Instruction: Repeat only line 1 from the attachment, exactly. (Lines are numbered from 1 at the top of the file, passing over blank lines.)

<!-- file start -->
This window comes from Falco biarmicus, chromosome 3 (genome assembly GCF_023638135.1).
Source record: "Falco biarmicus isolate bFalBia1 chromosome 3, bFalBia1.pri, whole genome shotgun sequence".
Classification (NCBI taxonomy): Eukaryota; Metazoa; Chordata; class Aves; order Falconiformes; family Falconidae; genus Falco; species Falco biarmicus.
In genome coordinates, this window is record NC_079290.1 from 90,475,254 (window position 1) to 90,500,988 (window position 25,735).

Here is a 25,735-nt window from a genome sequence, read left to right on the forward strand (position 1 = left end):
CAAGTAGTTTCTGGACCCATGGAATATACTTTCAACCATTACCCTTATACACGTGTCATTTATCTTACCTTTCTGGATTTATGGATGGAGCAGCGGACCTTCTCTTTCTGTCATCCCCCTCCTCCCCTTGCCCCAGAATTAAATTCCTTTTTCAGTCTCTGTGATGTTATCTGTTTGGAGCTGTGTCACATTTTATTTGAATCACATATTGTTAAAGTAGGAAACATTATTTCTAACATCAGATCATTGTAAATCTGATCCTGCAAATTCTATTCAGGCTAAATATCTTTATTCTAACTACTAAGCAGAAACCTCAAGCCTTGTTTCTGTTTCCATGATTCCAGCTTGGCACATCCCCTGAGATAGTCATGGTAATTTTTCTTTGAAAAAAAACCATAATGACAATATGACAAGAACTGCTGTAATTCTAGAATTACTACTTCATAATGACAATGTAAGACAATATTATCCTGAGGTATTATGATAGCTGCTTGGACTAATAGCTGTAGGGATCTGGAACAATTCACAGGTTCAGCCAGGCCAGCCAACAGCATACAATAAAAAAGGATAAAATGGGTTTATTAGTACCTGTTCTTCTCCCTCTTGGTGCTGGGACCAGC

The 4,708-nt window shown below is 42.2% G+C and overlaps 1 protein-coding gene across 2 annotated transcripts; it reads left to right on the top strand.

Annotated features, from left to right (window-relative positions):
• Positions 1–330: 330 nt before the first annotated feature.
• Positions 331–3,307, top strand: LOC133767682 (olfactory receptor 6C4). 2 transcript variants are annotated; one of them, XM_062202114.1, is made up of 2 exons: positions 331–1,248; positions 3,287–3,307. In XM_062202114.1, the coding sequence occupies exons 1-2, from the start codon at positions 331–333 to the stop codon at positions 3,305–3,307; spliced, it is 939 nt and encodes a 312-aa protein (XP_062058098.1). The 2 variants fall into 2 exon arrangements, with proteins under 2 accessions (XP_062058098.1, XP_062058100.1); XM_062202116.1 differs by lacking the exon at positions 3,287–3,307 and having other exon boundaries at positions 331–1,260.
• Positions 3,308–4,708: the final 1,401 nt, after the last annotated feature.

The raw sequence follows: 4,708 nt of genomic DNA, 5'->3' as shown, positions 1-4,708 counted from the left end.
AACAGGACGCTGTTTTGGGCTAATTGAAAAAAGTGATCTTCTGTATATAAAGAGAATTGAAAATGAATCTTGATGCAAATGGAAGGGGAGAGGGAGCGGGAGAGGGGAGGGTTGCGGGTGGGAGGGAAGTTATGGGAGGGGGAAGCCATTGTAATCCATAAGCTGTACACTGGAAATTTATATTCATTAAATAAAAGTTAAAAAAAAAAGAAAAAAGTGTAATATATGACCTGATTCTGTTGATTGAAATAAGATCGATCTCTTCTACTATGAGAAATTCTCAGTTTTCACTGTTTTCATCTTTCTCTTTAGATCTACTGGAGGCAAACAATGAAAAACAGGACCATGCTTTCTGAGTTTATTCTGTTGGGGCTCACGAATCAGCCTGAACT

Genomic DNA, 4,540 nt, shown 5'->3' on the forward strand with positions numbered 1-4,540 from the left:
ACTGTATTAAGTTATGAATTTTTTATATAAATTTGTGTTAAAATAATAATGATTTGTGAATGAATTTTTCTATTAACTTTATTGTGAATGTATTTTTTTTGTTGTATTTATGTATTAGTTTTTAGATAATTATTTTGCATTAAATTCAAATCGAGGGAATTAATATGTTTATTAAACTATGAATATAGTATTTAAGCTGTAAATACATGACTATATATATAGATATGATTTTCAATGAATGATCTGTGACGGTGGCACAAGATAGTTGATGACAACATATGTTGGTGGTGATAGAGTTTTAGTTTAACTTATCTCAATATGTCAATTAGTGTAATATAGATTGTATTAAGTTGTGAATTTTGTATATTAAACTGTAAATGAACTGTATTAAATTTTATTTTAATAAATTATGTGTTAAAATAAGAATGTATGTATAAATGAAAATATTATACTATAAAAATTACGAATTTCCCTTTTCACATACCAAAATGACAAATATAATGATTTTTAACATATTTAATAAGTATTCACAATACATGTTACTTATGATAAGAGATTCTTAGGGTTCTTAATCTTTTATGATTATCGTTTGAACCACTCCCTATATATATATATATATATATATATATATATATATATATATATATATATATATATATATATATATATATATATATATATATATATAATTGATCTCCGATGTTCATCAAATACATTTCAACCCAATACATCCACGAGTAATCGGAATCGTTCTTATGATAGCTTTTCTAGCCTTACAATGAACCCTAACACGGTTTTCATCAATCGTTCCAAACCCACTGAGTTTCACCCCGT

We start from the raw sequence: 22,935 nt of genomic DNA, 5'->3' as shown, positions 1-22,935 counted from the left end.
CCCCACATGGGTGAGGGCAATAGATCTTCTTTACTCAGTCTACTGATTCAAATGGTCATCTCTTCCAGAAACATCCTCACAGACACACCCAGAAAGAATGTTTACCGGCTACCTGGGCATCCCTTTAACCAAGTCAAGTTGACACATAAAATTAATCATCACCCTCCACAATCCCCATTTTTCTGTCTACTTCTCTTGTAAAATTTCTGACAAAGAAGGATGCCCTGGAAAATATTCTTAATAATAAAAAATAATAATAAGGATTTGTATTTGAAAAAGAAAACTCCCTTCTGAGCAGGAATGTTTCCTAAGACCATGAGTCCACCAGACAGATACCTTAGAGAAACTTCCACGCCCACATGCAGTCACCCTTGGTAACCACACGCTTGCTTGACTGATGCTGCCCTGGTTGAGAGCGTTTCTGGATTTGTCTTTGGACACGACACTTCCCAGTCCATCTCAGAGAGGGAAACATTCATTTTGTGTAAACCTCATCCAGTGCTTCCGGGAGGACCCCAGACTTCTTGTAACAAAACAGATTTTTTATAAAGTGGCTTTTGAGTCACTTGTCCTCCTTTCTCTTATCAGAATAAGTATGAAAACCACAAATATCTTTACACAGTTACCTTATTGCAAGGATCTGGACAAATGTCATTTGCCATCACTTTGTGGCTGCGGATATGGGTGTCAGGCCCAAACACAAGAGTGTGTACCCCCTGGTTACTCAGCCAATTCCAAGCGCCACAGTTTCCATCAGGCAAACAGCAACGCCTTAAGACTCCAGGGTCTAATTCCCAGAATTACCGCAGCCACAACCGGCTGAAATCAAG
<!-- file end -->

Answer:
This window comes from Falco biarmicus, chromosome 3 (genome assembly GCF_023638135.1).